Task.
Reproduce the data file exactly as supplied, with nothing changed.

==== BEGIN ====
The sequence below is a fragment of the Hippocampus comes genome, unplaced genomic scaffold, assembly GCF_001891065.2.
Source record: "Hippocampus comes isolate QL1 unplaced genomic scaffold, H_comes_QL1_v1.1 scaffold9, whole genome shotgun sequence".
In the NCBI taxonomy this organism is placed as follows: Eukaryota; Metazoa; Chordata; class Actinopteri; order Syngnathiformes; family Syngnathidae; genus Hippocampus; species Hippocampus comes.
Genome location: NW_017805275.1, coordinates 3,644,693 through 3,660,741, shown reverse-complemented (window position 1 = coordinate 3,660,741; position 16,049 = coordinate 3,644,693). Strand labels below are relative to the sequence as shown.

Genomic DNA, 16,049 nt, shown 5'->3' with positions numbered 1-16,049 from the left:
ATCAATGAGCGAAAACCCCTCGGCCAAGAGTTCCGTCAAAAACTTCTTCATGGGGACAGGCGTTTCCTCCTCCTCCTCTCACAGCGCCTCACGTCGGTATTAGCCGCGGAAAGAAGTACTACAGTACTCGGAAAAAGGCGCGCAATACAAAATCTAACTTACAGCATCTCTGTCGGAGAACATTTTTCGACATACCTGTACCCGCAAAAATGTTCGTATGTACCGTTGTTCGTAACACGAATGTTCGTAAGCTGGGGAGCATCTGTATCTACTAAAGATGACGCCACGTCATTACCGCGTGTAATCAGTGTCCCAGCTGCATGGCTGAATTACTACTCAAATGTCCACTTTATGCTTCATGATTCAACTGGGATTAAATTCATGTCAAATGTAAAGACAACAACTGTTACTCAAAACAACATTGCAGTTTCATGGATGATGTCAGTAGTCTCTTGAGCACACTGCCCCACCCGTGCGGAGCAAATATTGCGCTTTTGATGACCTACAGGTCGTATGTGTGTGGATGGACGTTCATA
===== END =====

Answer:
The sequence below is a fragment of the Hippocampus comes genome, unplaced genomic scaffold, assembly GCF_001891065.2.
Source record: "Hippocampus comes isolate QL1 unplaced genomic scaffold, H_comes_QL1_v1.1 scaffold9, whole genome shotgun sequence".
In the NCBI taxonomy this organism is placed as follows: Eukaryota; Metazoa; Chordata; class Actinopteri; order Syngnathiformes; family Syngnathidae; genus Hippocampus; species Hippocampus comes.
Genome location: NW_017805275.1, coordinates 3,644,693 through 3,660,741, shown reverse-complemented (window position 1 = coordinate 3,660,741; position 16,049 = coordinate 3,644,693). Strand labels below are relative to the sequence as shown.

Genomic DNA, 16,049 nt, shown 5'->3' with positions numbered 1-16,049 from the left:
ATCAATGAGCGAAAACCCCTCGGCCAAGAGTTCCGTCAAAAACTTCTTCATGGGGACAGGCGTTTCCTCCTCCTCCTCTCACAGCGCCTCACGTCGGTATTAGCCGCGGAAAGAAGTACTACAGTACTCGGAAAAAGGCGCGCAATACAAAATCTAACTTACAGCATCTCTGTCGGAGAACATTTTTCGACATACCTGTACCCGCAAAAATGTTCGTATGTACCGTTGTTCGTAACACGAATGTTCGTAAGCTGGGGAGCATCTGTATCTACTAAAGATGACGCCACGTCATTACCGCGTGTAATCAGTGTCCCAGCTGCATGGCTGAATTACTACTCAAATGTCCACTTTATGCTTCATGATTCAACTGGGATTAAATTCATGTCAAATGTAAAGACAACAACTGTTACTCAAAACAACATTGCAGTTTCATGGATGATGTCAGTAGTCTCTTGAGCACACTGCCCCACCCGTGCGGAGCAAATATTGCGCTTTTGATGACCTACAGGTCGTATGTGTGTGGATGGACGTTCATA